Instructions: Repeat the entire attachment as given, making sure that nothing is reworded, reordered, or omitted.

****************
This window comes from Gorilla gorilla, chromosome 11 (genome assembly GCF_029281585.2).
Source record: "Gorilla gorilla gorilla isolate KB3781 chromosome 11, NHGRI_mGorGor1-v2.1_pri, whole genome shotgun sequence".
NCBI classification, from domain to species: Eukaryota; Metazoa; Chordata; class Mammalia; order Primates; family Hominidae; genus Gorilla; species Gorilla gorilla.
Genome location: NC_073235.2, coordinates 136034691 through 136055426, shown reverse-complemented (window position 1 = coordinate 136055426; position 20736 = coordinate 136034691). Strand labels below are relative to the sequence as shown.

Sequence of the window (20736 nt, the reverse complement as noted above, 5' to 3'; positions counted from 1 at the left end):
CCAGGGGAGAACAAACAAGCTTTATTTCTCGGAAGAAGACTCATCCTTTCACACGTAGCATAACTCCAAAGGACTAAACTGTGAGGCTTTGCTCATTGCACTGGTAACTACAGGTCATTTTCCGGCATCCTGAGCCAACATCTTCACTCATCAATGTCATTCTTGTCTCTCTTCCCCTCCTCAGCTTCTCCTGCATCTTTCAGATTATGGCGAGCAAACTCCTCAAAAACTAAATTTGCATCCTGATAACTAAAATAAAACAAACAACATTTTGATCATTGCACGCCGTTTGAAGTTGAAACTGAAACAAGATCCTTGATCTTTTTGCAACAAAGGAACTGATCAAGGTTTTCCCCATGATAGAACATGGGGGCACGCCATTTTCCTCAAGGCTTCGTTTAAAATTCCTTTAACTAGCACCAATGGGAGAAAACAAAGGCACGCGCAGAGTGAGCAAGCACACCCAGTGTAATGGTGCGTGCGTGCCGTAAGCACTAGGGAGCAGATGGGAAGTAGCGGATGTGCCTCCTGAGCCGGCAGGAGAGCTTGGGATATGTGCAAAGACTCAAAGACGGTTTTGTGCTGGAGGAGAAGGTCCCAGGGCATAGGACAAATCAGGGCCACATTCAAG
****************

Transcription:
This window comes from Gorilla gorilla, chromosome 11 (genome assembly GCF_029281585.2).
Source record: "Gorilla gorilla gorilla isolate KB3781 chromosome 11, NHGRI_mGorGor1-v2.1_pri, whole genome shotgun sequence".
NCBI classification, from domain to species: Eukaryota; Metazoa; Chordata; class Mammalia; order Primates; family Hominidae; genus Gorilla; species Gorilla gorilla.
Genome location: NC_073235.2, coordinates 136034691 through 136055426, shown reverse-complemented (window position 1 = coordinate 136055426; position 20736 = coordinate 136034691). Strand labels below are relative to the sequence as shown.

Sequence of the window (20736 nt, the reverse complement as noted above, 5' to 3'; positions counted from 1 at the left end):
CCAGGGGAGAACAAACAAGCTTTATTTCTCGGAAGAAGACTCATCCTTTCACACGTAGCATAACTCCAAAGGACTAAACTGTGAGGCTTTGCTCATTGCACTGGTAACTACAGGTCATTTTCCGGCATCCTGAGCCAACATCTTCACTCATCAATGTCATTCTTGTCTCTCTTCCCCTCCTCAGCTTCTCCTGCATCTTTCAGATTATGGCGAGCAAACTCCTCAAAAACTAAATTTGCATCCTGATAACTAAAATAAAACAAACAACATTTTGATCATTGCACGCCGTTTGAAGTTGAAACTGAAACAAGATCCTTGATCTTTTTGCAACAAAGGAACTGATCAAGGTTTTCCCCATGATAGAACATGGGGGCACGCCATTTTCCTCAAGGCTTCGTTTAAAATTCCTTTAACTAGCACCAATGGGAGAAAACAAAGGCACGCGCAGAGTGAGCAAGCACACCCAGTGTAATGGTGCGTGCGTGCCGTAAGCACTAGGGAGCAGATGGGAAGTAGCGGATGTGCCTCCTGAGCCGGCAGGAGAGCTTGGGATATGTGCAAAGACTCAAAGACGGTTTTGTGCTGGAGGAGAAGGTCCCAGGGCATAGGACAAATCAGGGCCACATTCAAG